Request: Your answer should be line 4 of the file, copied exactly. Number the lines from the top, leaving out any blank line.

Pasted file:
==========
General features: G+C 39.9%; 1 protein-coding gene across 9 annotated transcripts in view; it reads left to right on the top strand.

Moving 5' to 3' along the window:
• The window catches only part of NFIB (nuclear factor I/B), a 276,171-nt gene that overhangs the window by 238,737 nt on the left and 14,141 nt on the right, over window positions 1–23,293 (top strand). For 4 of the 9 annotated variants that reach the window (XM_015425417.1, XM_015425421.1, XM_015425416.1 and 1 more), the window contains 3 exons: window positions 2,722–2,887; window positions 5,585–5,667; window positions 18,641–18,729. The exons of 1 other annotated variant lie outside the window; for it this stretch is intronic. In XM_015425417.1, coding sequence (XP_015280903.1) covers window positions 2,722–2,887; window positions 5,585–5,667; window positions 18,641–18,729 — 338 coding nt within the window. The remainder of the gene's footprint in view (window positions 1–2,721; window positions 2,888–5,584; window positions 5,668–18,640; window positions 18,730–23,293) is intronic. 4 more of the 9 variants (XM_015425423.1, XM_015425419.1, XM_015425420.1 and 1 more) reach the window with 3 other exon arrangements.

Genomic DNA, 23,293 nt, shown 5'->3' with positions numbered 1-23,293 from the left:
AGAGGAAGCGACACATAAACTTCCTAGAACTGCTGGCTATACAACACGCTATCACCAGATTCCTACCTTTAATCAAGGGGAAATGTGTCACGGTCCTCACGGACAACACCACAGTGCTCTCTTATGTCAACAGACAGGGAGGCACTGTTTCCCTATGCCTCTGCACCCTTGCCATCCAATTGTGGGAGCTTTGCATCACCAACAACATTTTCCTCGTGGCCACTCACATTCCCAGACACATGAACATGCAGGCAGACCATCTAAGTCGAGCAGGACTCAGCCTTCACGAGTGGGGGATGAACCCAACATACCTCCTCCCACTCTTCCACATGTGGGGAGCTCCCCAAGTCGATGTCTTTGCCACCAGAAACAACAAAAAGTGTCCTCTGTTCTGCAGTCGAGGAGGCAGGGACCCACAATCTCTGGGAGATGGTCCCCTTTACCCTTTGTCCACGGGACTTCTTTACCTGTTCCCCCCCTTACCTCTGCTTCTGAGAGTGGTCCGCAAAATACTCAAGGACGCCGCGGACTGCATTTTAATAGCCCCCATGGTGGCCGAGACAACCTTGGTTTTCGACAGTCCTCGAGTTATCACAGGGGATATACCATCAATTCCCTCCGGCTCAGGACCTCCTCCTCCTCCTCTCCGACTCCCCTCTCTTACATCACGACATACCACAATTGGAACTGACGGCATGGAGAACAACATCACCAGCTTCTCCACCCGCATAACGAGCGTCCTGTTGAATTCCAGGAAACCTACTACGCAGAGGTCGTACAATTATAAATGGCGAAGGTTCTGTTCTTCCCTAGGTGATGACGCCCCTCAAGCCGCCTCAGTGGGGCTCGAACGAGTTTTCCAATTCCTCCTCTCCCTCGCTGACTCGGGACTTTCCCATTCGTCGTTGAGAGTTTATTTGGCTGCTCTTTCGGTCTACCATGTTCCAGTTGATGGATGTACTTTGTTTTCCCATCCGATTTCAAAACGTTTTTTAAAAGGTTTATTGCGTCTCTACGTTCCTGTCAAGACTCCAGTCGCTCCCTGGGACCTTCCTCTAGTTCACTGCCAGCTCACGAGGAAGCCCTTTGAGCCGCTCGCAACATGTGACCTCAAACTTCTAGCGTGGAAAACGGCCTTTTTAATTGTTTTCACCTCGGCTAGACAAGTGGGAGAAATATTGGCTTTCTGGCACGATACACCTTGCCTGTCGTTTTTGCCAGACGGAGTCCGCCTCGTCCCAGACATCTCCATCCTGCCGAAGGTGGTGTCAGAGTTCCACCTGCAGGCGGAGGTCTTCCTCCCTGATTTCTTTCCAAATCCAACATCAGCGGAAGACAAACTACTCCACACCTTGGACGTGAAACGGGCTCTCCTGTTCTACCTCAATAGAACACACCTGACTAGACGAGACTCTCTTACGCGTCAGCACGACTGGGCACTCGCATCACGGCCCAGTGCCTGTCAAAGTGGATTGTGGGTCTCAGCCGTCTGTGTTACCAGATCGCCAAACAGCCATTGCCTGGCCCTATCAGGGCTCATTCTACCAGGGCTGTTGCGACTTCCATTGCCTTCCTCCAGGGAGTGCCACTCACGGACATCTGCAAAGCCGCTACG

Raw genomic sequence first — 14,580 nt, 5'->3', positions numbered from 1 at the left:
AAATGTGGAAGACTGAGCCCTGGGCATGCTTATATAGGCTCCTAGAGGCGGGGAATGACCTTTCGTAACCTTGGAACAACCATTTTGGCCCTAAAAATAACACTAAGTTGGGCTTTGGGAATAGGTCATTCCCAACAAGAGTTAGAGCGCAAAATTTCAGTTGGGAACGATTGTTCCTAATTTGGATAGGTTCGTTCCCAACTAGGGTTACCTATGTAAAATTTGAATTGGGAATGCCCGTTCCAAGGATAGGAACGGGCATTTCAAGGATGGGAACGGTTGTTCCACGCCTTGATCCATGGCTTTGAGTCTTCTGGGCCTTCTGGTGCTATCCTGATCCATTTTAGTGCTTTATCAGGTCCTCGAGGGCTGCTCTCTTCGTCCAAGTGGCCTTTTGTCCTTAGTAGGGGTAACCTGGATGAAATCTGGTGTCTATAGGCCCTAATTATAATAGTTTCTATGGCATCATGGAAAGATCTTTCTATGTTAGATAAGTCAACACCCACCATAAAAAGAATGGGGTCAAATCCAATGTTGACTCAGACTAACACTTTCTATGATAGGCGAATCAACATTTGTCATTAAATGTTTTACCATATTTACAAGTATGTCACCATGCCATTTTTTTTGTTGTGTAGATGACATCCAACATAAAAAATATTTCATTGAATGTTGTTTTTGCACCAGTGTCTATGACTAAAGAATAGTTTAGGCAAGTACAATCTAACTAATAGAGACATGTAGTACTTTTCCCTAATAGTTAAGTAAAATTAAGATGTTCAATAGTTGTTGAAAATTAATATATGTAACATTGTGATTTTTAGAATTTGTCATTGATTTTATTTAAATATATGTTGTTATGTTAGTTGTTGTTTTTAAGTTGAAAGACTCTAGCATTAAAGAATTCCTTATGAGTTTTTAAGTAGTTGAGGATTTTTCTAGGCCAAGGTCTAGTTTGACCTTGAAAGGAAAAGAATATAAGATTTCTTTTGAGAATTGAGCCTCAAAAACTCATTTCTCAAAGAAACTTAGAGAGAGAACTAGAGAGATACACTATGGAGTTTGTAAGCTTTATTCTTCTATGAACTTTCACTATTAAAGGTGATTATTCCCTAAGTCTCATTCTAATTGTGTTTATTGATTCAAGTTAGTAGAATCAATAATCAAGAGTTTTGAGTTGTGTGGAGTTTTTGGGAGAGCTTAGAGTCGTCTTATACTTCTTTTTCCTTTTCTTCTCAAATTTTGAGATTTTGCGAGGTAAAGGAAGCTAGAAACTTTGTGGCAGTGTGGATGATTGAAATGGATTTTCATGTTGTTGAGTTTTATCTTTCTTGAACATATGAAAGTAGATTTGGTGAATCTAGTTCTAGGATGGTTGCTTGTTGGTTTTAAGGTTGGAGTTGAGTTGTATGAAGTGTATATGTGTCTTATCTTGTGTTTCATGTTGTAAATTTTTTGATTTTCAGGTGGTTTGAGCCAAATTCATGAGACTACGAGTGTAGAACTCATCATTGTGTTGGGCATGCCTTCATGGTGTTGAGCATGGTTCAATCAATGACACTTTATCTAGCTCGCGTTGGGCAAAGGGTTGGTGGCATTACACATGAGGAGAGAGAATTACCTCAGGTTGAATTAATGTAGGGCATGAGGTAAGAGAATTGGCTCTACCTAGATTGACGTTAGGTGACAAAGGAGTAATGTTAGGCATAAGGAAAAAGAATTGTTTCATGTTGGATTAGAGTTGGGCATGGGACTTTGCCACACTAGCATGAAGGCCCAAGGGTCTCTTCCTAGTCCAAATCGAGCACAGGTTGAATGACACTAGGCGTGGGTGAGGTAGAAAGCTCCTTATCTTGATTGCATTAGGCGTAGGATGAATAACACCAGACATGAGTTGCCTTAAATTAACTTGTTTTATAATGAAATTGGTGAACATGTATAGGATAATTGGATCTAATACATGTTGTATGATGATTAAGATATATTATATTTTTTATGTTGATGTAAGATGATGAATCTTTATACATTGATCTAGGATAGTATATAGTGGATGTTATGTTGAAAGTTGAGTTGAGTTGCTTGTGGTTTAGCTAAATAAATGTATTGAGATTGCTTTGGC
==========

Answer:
Genomic DNA, 23,293 nt, shown 5'->3' with positions numbered 1-23,293 from the left: